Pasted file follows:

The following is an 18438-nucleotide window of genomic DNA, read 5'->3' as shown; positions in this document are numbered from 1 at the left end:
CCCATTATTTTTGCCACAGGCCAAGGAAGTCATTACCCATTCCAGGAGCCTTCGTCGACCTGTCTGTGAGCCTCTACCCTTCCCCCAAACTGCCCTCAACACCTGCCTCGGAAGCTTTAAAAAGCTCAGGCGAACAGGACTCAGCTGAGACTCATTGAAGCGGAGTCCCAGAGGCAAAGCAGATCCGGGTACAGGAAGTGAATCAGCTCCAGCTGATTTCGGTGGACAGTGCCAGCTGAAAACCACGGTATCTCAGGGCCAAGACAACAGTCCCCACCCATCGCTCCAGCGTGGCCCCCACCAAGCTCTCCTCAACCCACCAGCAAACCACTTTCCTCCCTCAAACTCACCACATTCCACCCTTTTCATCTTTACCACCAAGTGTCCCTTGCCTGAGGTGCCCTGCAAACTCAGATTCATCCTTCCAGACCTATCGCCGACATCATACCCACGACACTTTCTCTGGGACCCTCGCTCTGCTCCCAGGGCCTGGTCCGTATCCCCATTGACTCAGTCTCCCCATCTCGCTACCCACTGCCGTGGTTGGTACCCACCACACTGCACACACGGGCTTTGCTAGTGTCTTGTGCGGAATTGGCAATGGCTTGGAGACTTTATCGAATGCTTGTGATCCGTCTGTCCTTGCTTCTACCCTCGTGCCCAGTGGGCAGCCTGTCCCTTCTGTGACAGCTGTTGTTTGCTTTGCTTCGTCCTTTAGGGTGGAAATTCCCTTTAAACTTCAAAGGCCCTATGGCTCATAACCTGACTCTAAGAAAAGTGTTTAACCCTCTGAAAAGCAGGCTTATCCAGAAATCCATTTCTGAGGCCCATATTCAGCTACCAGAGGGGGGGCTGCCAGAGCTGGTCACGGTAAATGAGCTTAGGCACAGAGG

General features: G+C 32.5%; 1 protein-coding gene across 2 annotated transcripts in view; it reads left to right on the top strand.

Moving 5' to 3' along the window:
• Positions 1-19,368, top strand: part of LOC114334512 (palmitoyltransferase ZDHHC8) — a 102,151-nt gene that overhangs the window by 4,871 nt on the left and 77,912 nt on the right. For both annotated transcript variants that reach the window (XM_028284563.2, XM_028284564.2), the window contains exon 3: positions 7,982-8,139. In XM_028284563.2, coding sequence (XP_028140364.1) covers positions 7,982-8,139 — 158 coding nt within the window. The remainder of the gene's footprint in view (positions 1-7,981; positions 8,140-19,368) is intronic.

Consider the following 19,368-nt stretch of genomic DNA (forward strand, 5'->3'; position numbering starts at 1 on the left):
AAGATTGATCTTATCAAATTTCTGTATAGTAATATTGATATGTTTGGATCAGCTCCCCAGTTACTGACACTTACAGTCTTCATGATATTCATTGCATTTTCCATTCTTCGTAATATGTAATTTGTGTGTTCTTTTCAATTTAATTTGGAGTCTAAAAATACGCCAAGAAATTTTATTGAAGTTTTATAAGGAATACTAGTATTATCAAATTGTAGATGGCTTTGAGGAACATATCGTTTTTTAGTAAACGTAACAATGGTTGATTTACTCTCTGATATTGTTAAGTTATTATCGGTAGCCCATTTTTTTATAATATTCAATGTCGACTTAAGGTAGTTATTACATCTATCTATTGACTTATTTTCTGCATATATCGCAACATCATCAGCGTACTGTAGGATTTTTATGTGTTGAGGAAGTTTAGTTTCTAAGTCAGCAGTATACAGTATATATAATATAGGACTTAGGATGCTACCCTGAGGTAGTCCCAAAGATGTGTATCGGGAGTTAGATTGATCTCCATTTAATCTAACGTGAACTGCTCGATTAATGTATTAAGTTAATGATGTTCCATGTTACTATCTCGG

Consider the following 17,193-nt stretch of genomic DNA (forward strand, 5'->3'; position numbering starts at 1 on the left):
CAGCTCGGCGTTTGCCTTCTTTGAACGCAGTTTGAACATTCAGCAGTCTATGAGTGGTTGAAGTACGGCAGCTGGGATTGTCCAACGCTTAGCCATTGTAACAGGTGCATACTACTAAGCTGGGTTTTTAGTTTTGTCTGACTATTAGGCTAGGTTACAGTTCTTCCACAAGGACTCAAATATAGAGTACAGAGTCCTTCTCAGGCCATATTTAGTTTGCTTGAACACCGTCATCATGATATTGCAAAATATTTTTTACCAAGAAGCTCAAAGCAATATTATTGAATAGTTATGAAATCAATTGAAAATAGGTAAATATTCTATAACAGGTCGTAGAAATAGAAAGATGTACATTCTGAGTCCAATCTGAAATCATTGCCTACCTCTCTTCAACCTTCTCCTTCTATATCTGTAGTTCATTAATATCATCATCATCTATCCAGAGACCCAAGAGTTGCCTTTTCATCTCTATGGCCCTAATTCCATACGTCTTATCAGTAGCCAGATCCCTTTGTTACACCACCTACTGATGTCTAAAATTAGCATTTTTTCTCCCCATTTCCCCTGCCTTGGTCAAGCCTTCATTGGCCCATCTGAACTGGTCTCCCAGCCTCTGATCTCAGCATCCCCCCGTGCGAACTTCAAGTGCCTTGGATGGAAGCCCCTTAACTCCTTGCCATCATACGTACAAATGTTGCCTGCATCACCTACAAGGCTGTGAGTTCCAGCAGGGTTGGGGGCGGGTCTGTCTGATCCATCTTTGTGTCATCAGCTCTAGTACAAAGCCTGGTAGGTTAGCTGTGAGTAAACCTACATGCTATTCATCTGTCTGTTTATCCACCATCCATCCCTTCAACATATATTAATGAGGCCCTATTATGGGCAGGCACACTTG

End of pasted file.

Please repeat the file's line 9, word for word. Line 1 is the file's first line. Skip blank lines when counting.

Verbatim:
CAGCTCGGCGTTTGCCTTCTTTGAACGCAGTTTGAACATTCAGCAGTCTATGAGTGGTTGAAGTACGGCAGCTGGGATTGTCCAACGCTTAGCCATTGTAACAGGTGCATACTACTAAGCTGGGTTTTTAGTTTTGTCTGACTATTAGGCTAGGTTACAGTTCTTCCACAAGGACTCAAATATAGAGTACAGAGTCCTTCTCAGGCCATATTTAGTTTGCTTGAACACCGTCATCATGATATTGCAAAATATTTTTTACCAAGAAGCTCAAAGCAATATTATTGAATAGTTATGAAATCAATTGAAAATAGGTAAATATTCTATAACAGGTCGTAGAAATAGAAAGATGTACATTCTGAGTCCAATCTGAAATCATTGCCTACCTCTCTTCAACCTTCTCCTTCTATATCTGTAGTTCATTAATATCATCATCATCTATCCAGAGACCCAAGAGTTGCCTTTTCATCTCTATGGCCCTAATTCCATACGTCTTATCAGTAGCCAGATCCCTTTGTTACACCACCTACTGATGTCTAAAATTAGCATTTTTTCTCCCCATTTCCCCTGCCTTGGTCAAGCCTTCATTGGCCCATCTGAACTGGTCTCCCAGCCTCTGATCTCAGCATCCCCCCGTGCGAACTTCAAGTGCCTTGGATGGAAGCCCCTTAACTCCTTGCCATCATACGTACAAATGTTGCCTGCATCACCTACAAGGCTGTGAGTTCCAGCAGGGTTGGGGGCGGGTCTGTCTGATCCATCTTTGTGTCATCAGCTCTAGTACAAAGCCTGGTAGGTTAGCTGTGAGTAAACCTACATGCTATTCATCTGTCTGTTTATCCACCATCCATCCCTTCAACATATATTAATGAGGCCCTATTATGGGCAGGCACACTTG